Public legal education and information (PLEI) has a long history in Canada, but recently has received greater emphasis as a key component in the reinvigorated debate over access to justice. Three aspects of this debate are especially important to explain the increased interest in PLEI. The first is that a major catalyst for this debate has been the increasing number of self-represented litigants (SLRs). It is obvious that if SLRs are going to engage the justice system, they need some degree of legal education and information. Second, a central theme in the current access to justice debate has been the . . . [more]
Archive for the ‘Justice Issues’ Columns
From my holiday viewing habits, Netflix now seems fairly (and justifiably) certain that I will be intrigued by content categories such as “Crime Comedies”, “Absurd Satires”, “Witty British TV Shows” and “Critically-Acclaimed Movies from the 1980s”. A recent article in The Atlantic tells us that Netflix has nearly 77,000 micro-genres and still deeper micro-tagging and rating of the underlying content. This data, combined with monitoring of viewing and clicking activity allows Netflix to, in the words of Netflix’s VP of Product Todd Yellen, put “the right title in front of the right person at the right time.”
The Netflix magic . . . [more]
At the end of November the federal government unveiled a new international trade policy, describing it as a “sea change in the way Canada’s diplomatic assets are deployed around the world.” For something as significant as a sea change it received remarkably little fanfare at the time. In fact it seemed to go almost unnoticed. Of course it was nearly impossible for anything other than Rob Ford’s ongoing theatrics or the latest revelations from the Senate/PMO scandal to attract even a modicum of media or political attention.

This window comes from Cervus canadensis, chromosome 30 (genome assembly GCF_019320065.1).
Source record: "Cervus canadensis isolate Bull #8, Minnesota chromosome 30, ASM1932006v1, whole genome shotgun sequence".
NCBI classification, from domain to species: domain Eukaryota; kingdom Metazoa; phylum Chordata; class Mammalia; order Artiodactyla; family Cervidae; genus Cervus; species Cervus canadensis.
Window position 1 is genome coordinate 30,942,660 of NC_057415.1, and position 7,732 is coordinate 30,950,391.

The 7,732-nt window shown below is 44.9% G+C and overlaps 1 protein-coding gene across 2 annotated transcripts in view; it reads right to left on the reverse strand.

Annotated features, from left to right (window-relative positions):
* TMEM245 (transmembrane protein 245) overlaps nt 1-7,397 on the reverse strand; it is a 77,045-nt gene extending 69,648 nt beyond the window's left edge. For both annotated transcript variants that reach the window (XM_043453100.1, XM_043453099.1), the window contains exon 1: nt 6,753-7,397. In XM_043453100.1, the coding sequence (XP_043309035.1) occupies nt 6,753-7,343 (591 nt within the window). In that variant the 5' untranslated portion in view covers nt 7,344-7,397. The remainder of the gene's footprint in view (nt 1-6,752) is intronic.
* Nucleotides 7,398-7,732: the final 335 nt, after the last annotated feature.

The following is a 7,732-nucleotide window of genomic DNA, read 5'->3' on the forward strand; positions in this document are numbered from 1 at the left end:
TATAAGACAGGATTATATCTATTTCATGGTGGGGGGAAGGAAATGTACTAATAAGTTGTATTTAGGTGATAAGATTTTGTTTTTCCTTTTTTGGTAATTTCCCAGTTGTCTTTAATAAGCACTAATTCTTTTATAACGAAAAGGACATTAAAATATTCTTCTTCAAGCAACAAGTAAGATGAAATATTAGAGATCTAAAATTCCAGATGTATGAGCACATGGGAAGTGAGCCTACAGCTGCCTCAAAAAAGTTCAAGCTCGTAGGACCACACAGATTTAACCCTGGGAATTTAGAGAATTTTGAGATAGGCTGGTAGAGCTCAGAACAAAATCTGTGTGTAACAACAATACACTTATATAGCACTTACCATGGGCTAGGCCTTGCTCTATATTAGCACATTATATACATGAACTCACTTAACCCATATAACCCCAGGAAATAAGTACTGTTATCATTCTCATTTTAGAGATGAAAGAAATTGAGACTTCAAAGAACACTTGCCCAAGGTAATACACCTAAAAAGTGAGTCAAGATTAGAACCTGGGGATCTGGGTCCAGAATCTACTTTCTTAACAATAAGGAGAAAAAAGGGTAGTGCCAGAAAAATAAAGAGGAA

The Global Markets Action Plan marks a move towards what the government has . . . [more]
A Roadmap for Change, the Final Report of the Action Committee on Access to Justice in Civil and Family Matters
Canada has a system of civil courts that would be the envy of many countries. We have a large, well- trained and dedicated legal profession. The legal aid system in Canada provides more service in civil matters than is available in many places throughout the world. Yet, with all this and all that it costs, we are not meeting the legal needs of the Canadian public. The final report of the Action Committee on Access to Justice in Civil and Family Matters, A Roadmap for Change, tackles the difficult problem of why this is the case and lays out . . . [more]
Environmental regulators and tribunals bear substantial responsibilities and make important decisions regarding development in Canada. If they won’t listen to opponents of a project, will they breach the Canadian Charter of Rights and Freedoms?
The issue has been raised before the courts recently regarding both a pipeline approval before the National Energy Board and regulation of ongoing fracking activities before the Alberta Energy Regulator. The AER replaced the Energy Resources Conservation Board (ERCB), and provides “full-lifecycle regulatory oversight of energy resource development in Alberta – from application and construction to abandonment and reclamation, and everything in between.”
The mandate . . . [more]
Switch hitting. Going over to the dark side. Seeing the light. I’ve been the target of a lot of clichés since my decision several months ago to dip a toe into the waters of becoming a per-diem Crown Attorney. My motivation was a desire to gain a deeper understanding of the machinery that inexorably grinds our system forward inch by inch (and not by the laughable pay rate that has the dubious distinction of being the only legal remuneration to make Legal Aid funding appear moderately generous). After spending nearly fifteen years exclusively as a criminal defence lawyer, my . . . [more]